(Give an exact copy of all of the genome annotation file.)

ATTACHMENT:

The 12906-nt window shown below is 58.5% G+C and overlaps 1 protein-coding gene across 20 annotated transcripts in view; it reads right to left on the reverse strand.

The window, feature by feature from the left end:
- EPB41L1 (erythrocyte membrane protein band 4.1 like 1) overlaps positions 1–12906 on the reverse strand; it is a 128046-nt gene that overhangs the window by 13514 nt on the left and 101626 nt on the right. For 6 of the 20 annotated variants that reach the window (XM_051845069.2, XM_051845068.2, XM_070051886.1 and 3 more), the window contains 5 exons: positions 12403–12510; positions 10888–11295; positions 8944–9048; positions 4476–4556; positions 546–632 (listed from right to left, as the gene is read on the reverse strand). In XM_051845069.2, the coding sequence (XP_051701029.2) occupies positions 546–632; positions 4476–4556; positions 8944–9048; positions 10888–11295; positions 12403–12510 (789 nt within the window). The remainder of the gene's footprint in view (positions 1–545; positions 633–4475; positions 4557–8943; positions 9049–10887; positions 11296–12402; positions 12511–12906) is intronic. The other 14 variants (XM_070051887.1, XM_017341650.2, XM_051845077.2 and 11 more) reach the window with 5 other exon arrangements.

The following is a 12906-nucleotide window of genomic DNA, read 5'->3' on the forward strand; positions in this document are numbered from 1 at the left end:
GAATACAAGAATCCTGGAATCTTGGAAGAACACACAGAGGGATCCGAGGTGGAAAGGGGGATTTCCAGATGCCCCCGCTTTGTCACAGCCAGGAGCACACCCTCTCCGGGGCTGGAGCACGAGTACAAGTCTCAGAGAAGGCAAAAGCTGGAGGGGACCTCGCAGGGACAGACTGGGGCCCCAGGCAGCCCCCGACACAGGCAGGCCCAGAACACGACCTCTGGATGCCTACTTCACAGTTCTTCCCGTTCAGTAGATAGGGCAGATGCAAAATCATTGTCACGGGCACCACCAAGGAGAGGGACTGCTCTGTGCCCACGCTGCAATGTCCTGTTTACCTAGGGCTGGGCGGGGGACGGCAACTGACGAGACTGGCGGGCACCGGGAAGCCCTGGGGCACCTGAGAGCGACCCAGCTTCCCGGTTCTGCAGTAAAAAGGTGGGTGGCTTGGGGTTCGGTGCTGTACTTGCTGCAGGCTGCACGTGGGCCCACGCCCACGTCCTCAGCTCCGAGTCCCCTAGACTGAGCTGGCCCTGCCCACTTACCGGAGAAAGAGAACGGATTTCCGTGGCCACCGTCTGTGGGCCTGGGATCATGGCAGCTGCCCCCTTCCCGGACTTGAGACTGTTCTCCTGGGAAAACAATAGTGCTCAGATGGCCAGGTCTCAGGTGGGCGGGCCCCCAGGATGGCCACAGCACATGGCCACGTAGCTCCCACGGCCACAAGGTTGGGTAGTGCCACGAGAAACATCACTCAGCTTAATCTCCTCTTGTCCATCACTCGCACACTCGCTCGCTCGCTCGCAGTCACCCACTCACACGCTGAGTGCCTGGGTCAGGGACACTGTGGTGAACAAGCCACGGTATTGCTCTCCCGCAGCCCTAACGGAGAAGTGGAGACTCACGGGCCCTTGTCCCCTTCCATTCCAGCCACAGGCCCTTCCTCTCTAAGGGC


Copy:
The 12906-nt window shown below is 58.5% G+C and overlaps 1 protein-coding gene across 20 annotated transcripts in view; it reads right to left on the reverse strand.

The window, feature by feature from the left end:
- EPB41L1 (erythrocyte membrane protein band 4.1 like 1) overlaps positions 1–12906 on the reverse strand; it is a 128046-nt gene that overhangs the window by 13514 nt on the left and 101626 nt on the right. For 6 of the 20 annotated variants that reach the window (XM_051845069.2, XM_051845068.2, XM_070051886.1 and 3 more), the window contains 5 exons: positions 12403–12510; positions 10888–11295; positions 8944–9048; positions 4476–4556; positions 546–632 (listed from right to left, as the gene is read on the reverse strand). In XM_051845069.2, the coding sequence (XP_051701029.2) occupies positions 546–632; positions 4476–4556; positions 8944–9048; positions 10888–11295; positions 12403–12510 (789 nt within the window). The remainder of the gene's footprint in view (positions 1–545; positions 633–4475; positions 4557–8943; positions 9049–10887; positions 11296–12402; positions 12511–12906) is intronic. The other 14 variants (XM_070051887.1, XM_017341650.2, XM_051845077.2 and 11 more) reach the window with 5 other exon arrangements.

The following is a 12906-nucleotide window of genomic DNA, read 5'->3' on the forward strand; positions in this document are numbered from 1 at the left end:
GAATACAAGAATCCTGGAATCTTGGAAGAACACACAGAGGGATCCGAGGTGGAAAGGGGGATTTCCAGATGCCCCCGCTTTGTCACAGCCAGGAGCACACCCTCTCCGGGGCTGGAGCACGAGTACAAGTCTCAGAGAAGGCAAAAGCTGGAGGGGACCTCGCAGGGACAGACTGGGGCCCCAGGCAGCCCCCGACACAGGCAGGCCCAGAACACGACCTCTGGATGCCTACTTCACAGTTCTTCCCGTTCAGTAGATAGGGCAGATGCAAAATCATTGTCACGGGCACCACCAAGGAGAGGGACTGCTCTGTGCCCACGCTGCAATGTCCTGTTTACCTAGGGCTGGGCGGGGGACGGCAACTGACGAGACTGGCGGGCACCGGGAAGCCCTGGGGCACCTGAGAGCGACCCAGCTTCCCGGTTCTGCAGTAAAAAGGTGGGTGGCTTGGGGTTCGGTGCTGTACTTGCTGCAGGCTGCACGTGGGCCCACGCCCACGTCCTCAGCTCCGAGTCCCCTAGACTGAGCTGGCCCTGCCCACTTACCGGAGAAAGAGAACGGATTTCCGTGGCCACCGTCTGTGGGCCTGGGATCATGGCAGCTGCCCCCTTCCCGGACTTGAGACTGTTCTCCTGGGAAAACAATAGTGCTCAGATGGCCAGGTCTCAGGTGGGCGGGCCCCCAGGATGGCCACAGCACATGGCCACGTAGCTCCCACGGCCACAAGGTTGGGTAGTGCCACGAGAAACATCACTCAGCTTAATCTCCTCTTGTCCATCACTCGCACACTCGCTCGCTCGCTCGCAGTCACCCACTCACACGCTGAGTGCCTGGGTCAGGGACACTGTGGTGAACAAGCCACGGTATTGCTCTCCCGCAGCCCTAACGGAGAAGTGGAGACTCACGGGCCCTTGTCCCCTTCCATTCCAGCCACAGGCCCTTCCTCTCTAAGGGC